SpaceX's Starlink Has Competition—and SpaceX Is Launching It on Tuesday

The OneWeb satellites attached to the dispenser ahead of their launch to low Earth orbit.
The OneWeb satellites attached to the dispenser ahead of their launch to low Earth orbit.

British company OneWeb and its largest internet satellite competitor SpaceX have gone from enemies to friends. Well, sort of. OneWeb, in the wake of a canceled deal with Russia, was forced to source new launch providers—leading them to SpaceX and a rather unlikely agreement.

The launch is scheduled to take place on Tuesday, December 6 at 5:37 p.m. ET from Launch Complex 39A in Florida, with 40 OneWeb satellites tucked inside a SpaceX Falcon 9 rocket. It’s an unlikely cargo, as SpaceX is currently building its own internet satellite constellation: Starlink.

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The original plan was for Russia to launch OneWeb’s satellites with a Soyuz rocket, but Russia’s invasion of Ukraine strained its relationship with the British company. In retaliation against the Western sanctions imposed against Russia, Russian space agency Roscosmos refused to launch OneWeb’s satellites unless the company agreed to a list of unreasonable demands.

OneWeb declined, prompting Russia to hold on to the company’s 36 satellites and keep them at a storage facility in Baiknour, Kazakhstan. With its satellites held hostage, and its pre-payments to the Russian space agency gone, OneWeb reported a loss of $229 million.

Finding alternatives to the Soyuz rocket wasn’t easy, forcing OneWeb to turn to SpaceX, it’s biggest rival. The company signed contracts with SpaceX, and also India’s space agency, for the six remaining launches required for its first generation satellites. The first of these launches, with the help of the Indian Space Research Organization’s (ISRO) GSLV Mark III rocket, took place in October.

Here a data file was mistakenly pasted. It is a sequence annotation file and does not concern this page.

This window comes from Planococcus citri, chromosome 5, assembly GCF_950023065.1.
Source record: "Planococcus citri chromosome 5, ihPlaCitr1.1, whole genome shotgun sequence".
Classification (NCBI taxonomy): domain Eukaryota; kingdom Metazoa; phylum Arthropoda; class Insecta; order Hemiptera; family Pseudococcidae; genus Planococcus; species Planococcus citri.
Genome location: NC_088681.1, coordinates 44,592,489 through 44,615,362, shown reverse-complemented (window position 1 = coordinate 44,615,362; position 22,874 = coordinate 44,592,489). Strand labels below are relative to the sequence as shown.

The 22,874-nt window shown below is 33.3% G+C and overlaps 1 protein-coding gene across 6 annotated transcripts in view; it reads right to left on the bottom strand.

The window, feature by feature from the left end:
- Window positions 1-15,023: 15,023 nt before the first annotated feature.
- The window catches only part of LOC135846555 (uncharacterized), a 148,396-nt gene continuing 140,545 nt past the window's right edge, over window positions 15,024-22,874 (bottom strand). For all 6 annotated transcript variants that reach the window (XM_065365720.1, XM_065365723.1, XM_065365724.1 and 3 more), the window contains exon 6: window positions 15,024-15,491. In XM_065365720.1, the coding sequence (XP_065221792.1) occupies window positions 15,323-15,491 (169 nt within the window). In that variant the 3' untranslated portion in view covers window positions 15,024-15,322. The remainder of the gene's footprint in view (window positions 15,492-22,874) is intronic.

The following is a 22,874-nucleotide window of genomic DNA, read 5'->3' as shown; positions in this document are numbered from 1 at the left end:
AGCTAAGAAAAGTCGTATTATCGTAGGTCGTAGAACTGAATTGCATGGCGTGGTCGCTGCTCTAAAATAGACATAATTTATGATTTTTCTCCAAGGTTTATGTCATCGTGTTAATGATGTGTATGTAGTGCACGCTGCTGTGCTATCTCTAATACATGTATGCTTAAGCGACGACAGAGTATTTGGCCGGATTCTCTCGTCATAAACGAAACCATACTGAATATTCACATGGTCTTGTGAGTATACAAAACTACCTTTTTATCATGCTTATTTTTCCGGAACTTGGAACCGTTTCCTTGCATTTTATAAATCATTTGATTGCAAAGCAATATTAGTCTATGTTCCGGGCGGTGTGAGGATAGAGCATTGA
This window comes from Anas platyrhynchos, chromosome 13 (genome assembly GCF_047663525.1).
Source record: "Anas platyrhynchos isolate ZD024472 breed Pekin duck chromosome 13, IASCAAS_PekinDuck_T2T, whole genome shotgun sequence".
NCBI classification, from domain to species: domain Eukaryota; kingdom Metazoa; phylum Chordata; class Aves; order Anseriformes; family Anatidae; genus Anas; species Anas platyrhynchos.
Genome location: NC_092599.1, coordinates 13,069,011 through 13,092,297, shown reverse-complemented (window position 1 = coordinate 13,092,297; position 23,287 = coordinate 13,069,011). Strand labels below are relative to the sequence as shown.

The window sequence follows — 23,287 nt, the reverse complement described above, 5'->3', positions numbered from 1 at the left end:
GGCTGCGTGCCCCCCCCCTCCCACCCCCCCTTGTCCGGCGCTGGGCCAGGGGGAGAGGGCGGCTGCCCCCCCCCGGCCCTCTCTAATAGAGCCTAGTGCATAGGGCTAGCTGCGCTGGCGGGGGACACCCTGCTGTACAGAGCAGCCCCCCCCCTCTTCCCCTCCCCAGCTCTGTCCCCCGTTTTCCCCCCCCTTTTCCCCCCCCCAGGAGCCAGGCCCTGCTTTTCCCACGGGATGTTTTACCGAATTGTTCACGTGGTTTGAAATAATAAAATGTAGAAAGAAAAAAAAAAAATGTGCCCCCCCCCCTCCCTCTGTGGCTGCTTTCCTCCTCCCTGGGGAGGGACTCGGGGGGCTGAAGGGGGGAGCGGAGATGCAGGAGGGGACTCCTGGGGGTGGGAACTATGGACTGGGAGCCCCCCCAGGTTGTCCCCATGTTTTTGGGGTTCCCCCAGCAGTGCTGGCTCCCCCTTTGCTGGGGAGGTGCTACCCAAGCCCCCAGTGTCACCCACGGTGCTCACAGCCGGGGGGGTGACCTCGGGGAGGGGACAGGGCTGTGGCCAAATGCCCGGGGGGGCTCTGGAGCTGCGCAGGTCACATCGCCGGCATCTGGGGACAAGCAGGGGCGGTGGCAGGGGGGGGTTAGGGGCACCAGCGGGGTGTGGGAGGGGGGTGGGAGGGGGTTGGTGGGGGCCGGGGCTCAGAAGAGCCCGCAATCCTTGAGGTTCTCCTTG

Both SpaceX and OneWeb are building internet satellite constellations in low Earth orbit to deliver connectivity across the world, with SpaceX way ahead of its competition. It definitely helps that the company can use its own rockets to launch Starlink satellites to orbit, an enviable position as far as other satellite companies are concerned. That said, OneWeb has already managed to send 464 internet satellites to low Earth orbit, out of an expected 648.

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OneWeb even joked about its newly established frenemy status with SpaceX on Twitter, showing a video of the company finally following SpaceX on the platform. Throughout all its adversities in the past year, the British company has persisted and still manages to have a sense of humor about it.

More: Chinese Researchers Publish Strategy to Destroy Elon Musk’s Starlink

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